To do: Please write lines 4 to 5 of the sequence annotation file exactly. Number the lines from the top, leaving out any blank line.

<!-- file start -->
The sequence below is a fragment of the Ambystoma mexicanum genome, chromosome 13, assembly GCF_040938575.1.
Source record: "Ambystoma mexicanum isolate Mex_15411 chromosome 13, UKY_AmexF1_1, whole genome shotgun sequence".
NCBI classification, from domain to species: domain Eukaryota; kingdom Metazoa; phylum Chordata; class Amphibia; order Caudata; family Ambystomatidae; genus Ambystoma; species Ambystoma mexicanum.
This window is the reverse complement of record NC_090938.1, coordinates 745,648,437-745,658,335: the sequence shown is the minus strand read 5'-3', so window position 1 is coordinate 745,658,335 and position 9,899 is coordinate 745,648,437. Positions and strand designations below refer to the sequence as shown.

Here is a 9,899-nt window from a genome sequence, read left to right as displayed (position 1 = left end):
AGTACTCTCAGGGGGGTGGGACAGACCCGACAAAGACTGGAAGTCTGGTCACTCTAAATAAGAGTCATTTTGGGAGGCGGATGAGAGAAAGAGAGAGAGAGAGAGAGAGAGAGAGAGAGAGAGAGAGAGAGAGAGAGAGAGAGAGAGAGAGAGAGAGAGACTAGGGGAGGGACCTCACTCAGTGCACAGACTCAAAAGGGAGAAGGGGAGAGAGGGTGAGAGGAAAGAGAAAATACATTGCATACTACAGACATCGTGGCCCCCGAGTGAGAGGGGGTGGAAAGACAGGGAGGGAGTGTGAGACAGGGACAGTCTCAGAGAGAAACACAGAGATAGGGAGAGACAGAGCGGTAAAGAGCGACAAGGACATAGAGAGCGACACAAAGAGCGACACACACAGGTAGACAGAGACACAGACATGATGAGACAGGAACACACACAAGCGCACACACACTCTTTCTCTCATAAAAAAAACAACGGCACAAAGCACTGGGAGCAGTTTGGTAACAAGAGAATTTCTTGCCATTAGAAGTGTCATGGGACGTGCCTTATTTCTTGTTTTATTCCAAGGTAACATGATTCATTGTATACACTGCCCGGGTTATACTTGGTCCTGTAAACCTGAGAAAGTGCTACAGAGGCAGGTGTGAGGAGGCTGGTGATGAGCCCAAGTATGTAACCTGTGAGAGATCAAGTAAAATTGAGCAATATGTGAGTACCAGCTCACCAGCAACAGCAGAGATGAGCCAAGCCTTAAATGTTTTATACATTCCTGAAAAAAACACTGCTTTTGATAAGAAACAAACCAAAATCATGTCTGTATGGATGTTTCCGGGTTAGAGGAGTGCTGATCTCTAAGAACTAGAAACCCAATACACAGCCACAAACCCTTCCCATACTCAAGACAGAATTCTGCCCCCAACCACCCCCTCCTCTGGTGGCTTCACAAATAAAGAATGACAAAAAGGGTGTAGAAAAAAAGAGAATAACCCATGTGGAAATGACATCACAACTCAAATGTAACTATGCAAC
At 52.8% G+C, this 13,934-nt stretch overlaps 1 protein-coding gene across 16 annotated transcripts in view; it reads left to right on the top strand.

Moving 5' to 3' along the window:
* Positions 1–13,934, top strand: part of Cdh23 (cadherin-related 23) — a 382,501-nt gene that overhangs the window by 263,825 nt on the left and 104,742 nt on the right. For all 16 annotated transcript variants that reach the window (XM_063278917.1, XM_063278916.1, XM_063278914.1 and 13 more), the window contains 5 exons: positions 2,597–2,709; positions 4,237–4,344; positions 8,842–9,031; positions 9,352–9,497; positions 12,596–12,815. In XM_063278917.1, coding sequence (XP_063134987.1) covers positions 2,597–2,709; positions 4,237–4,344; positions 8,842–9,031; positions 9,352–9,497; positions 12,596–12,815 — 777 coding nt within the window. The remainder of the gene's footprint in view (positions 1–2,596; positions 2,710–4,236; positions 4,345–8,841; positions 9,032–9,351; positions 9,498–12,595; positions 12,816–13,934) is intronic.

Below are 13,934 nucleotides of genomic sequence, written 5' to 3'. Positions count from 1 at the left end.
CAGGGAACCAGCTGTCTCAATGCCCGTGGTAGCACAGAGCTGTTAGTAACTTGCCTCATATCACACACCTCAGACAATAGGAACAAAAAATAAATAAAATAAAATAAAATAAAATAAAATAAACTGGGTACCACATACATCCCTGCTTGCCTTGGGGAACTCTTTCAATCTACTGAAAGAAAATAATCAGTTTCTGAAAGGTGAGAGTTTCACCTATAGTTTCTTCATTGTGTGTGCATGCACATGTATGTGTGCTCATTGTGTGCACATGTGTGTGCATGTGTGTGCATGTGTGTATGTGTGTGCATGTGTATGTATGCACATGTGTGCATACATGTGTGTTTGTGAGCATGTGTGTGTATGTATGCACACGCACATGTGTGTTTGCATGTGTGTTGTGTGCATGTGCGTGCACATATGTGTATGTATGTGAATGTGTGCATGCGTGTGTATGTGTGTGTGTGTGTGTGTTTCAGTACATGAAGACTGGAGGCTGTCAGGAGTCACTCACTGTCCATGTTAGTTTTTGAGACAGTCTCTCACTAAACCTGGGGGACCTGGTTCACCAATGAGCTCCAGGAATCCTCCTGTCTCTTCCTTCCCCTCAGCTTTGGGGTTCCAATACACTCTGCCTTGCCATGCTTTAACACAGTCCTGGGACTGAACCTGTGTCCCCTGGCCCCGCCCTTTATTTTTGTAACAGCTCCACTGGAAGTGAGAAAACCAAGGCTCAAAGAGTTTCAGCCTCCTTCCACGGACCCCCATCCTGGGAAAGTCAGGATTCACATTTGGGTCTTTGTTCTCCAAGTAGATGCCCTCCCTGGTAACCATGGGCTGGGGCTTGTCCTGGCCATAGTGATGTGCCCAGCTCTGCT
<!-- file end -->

This window is the reverse complement of record NC_090938.1, coordinates 745,648,437-745,658,335: the sequence shown is the minus strand read 5'-3', so window position 1 is coordinate 745,658,335 and position 9,899 is coordinate 745,648,437. Positions and strand designations below refer to the sequence as shown.

Here is a 9,899-nt window from a genome sequence, read left to right as displayed (position 1 = left end):